IOWA CITY — Naniel Woode didn’t get to say goodbye to her mother before she was deported several years ago, and she hasn’t seen her mother since.
Woode, 20, took on a parental role for her two younger siblings while she herself was only a teenager in their Columbus, Ohio home after her mother was deported to Ghana.
“I wasn’t like your regular teenager or high school kid that went out with friends to movies, went skating, or even hanging out with friends,” she said. “I was always at home.”
Hundreds of protesters, including Woode, gathered Saturday on the University of Iowa Pentacrest to protest President Donald Trump’s immigration policies in the Iowa City Families Belong Together march.
“Say it loud. Say it clear. Immigrants are welcome here” is one of several chants that rang out in Iowa City streets as protesters marched to College Green Park.
Manny Galvez, 41, who runs the Spanish magazine El Trueque and helped organize the march, said it is important for allies to gather to create change.
“The Latino culture of the family is so important,” he said. “ ... We cannot send this message to the world that families can be separated.”
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More than 600 marches were scheduled across the country to denounce the Trump administration’s “zero-tolerance” policy under which adults crossing the border illegally are to be prosecuted as criminals.
Protesters also urged the federal government to reunite the more than 2,000 children separated from their parents at the U.S.-Mexico border by U.S. immigration authorities.
Trump signed an executive order June 20 to put an end his own administration’s practice of separating families at the border.
“You can’t just tear families apart like that,” said Woode, who is in Iowa City for a UI summer program. “ ... Even me even though I was a teenager, my mom just not being around … it was really, really hard for me.”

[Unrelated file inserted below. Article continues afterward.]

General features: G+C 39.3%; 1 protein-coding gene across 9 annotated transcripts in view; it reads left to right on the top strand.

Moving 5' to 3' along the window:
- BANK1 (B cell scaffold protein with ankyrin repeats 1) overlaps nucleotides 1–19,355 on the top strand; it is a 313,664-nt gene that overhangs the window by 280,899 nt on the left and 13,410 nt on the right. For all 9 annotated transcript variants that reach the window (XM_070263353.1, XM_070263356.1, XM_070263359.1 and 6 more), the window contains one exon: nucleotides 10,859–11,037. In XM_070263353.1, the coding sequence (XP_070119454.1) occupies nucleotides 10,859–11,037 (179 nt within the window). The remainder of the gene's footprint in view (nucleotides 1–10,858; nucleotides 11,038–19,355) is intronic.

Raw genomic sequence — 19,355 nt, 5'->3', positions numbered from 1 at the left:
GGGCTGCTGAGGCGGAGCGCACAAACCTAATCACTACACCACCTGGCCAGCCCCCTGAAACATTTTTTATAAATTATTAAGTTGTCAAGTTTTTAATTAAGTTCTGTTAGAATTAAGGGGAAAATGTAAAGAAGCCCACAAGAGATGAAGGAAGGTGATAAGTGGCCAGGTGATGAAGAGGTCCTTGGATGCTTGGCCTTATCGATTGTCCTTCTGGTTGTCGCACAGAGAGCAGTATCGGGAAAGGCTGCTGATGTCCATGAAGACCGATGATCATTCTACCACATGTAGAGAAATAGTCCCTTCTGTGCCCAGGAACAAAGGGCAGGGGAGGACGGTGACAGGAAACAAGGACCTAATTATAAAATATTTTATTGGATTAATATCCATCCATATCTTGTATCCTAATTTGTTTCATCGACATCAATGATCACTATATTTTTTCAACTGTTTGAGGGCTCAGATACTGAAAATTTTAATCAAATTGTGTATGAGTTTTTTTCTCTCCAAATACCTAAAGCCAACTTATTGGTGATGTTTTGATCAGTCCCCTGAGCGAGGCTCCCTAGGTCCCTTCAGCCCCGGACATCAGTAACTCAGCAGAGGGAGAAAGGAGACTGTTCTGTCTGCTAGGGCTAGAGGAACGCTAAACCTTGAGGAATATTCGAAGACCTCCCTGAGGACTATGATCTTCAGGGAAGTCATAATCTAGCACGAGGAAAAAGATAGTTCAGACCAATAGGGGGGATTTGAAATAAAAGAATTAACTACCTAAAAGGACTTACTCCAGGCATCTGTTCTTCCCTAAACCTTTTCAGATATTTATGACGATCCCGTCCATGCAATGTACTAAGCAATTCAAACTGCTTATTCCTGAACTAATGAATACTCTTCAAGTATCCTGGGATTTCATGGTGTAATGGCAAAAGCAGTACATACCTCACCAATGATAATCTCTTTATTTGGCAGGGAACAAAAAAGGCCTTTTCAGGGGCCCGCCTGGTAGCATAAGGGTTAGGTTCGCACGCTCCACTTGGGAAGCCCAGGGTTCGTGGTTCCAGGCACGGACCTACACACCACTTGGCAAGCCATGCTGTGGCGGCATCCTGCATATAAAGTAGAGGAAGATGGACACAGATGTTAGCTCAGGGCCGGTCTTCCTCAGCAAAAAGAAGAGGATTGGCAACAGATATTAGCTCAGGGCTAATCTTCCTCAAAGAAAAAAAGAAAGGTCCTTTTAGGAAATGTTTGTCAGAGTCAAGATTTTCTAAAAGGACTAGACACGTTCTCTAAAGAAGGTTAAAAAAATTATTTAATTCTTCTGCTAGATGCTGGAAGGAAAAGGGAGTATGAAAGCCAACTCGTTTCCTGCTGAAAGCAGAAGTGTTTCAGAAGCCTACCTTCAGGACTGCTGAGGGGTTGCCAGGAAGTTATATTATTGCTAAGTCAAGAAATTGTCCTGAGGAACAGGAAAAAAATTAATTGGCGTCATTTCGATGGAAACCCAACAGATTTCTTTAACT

The rally came a day before Iowa’s new “sanctuary cities” legislation takes effect Sunday denying funding to local entities that discourage enforcement of federal immigration policies.
Regarding Trump’s immigration policies, Gov. Kim Reynolds told reporters June 28 that is a federal issue, but she said she thinks it would be worth considering pathways to citizenship and visa programs to help fill worker shortages in states such as Iowa.
“We need to, of course, secure the borders,” Reynolds said. “I think that’s a really important part of the immigration policy, but we need to streamline it so that we can help people that want to come here, help them get here.”
Iowa City resident Ignacio Alvarez, 41, the treasurer of League of United Latin American Citizens 308 and a son of undocumented immigrants, said immigrants benefit the community and the economy.
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“My parents ... came to the United States to give their kids a better opportunity,” he said.
He said he has pictured being separated from his own family — “me being separated from my daughter, my daughter being separated from me.”
“Yesterday she was talking about it,” he said, “and she was like, ‘Dad, I’m really sad. I don’t want to be away from you.’”
The practice of family separation does not represent what America really is, Alvarez said.
“It’s not human,” he said, likening the practice to slavery or keeping people in internment camps.
Cat Fribley, 47, of Iowa City said it’s heartbreaking to see this unfold.
“Families don’t just belong together,” she said, arms in the air holding a “No Detention” sign. “They belong together, not in jail.”
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